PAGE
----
Students walk out on Dan Savage speech

Dan Savage offended some Christian teens when he told them "We can learn to ignore the bull---t in the Bible about gay people."

Savage made his comments during a speech at the National High School Journalist Conference in Seattle.

After many students walked out of the speech, one of whom appeared to be crying, Savage said, “It’s funny, as someone who’s on the receiving end of beatings that are justified by the bible, how pansy-assed some people react when you push back.”

Fox News reports that Savage's comments upset the executive director of GOProud, a gay conservative group.

"Dan Savage should apologize for his comments and should apologize to the high school students in attendance whom he called ‘pansy-asses,’” Jimmy LaSalvia told Fox. “It is ironic that someone whose claim to fame is fighting bullying would resort to bullying tactics in attacking high school students who were offended by his outrageous remarks.”

Towel Road had a different take:

It's too bad the Christian kids left the hall. They're supposed to be journalists, and we in the journalism biz must often dirty our ears with others' distasteful utterances. While Savage might have profitably avoided the use of profanities (which, when used to describe allegedly sacred documents, tend to make believers less than receptive to whatever might come next), what he said was materially true, and good journalism students of any creed ought to know it.

Pink News reports that Savage said he was sorry if he hurt anyone, but did not apologize for what he said.

Dan Savage on Calling the Christian Teen Walkout 'Pansy-assed' and on Calling Religion 'Bullsh*t'

Writes Savage at Slog:

I would like to apologize for describing that walk out as a pansy-assed move. I wasn't calling the handful of students who left pansies (2800+ students, most of them Christian, stayed and listened), just the walk-out itself. But that's a distinction without a difference—kinda like when religious conservatives tells their gay friends that they "love the sinner, hate the sin." They're often shocked when their gay friends get upset because, hey, they were making a distinction between the person (lovable!) and the person's actions (not so much!). But gay people feel insulted by "love the sinner, hate the sin" because it is insulting. Likewise, my use of "pansy-assed" was insulting, it was name-calling, and it was wrong. And I apologize for saying it.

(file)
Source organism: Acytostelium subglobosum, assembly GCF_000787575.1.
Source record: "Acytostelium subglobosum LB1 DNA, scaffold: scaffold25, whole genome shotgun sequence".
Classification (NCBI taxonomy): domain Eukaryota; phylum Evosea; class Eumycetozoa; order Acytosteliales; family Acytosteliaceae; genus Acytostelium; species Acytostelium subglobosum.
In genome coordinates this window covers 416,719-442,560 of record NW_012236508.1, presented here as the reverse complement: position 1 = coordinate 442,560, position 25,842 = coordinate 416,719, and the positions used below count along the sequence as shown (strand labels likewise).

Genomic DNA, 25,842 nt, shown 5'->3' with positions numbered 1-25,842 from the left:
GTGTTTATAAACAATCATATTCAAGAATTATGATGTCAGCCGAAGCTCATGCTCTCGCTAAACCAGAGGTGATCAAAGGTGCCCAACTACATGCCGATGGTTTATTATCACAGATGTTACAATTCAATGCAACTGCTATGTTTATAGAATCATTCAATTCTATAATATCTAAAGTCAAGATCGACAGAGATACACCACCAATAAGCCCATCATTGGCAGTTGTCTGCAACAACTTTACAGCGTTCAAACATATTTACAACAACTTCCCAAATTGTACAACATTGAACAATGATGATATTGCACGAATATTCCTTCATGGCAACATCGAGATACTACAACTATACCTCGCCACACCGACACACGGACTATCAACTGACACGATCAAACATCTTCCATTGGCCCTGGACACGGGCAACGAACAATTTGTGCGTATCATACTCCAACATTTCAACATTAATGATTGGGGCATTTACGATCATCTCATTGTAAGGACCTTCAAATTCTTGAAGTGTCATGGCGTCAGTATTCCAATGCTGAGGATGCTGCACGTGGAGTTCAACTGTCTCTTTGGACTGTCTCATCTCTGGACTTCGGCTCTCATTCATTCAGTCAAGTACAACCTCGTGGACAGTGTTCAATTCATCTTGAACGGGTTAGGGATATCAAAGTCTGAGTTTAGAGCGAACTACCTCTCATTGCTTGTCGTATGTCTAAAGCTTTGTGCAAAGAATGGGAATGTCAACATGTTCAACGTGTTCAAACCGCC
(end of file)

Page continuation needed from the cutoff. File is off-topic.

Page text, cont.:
As for what I said about the Bible...

A smart Christian friend involved politics writes: "In America today you just can't refer, even tangentially, to someone's religion as 'bullsh*t.' You should apologize for using that word."

I didn't call anyone's religion bullsh*t. I did say that there is bullsh*t—"untrue words or ideas"—in the Bible. That is being spun as an attack on Christianity. Which is bullshhh… which is untrue. I was not attacking the faith in which I was raised. I was attacking the argument that gay people must be discriminated against—and anti-bullying programs that address anti-gay bullying should be blocked (or exceptions should be made for bullying "motivated by faith")—because it says right there in the Bible that being gay is wrong. Yet the same people who make that claim choose to ignore what the Bible has to say about a great deal else. I did not attack Christianity. I attacked hypocrisy. My remarks can only be read as an attack on all Christians if you believe that all Christians are hypocrites. Which I don't believe.

He adds: Screen_savage

...while those slamming me most loudly for "pansy-assed" may be on the right, they are also in the right. I see their point and, again, I apologize for describing the walk-out as "pansy-assed." But they are wrong when they claim that I "attacked Christianity." There are untrue things in the Bible—and the Koran and the Book of Mormon and every other "sacred" text—and you don't have to take my word for it: just look at all the biblical "shoulds," "shall nots," and "abominations" that religious conservatives already choose to ignore. They know that not everything in the Bible is true.

All Christians read the Bible selectively. Some read it hypocritically—and the hypocrites react very angrily when anyone has the nerve to point that out.

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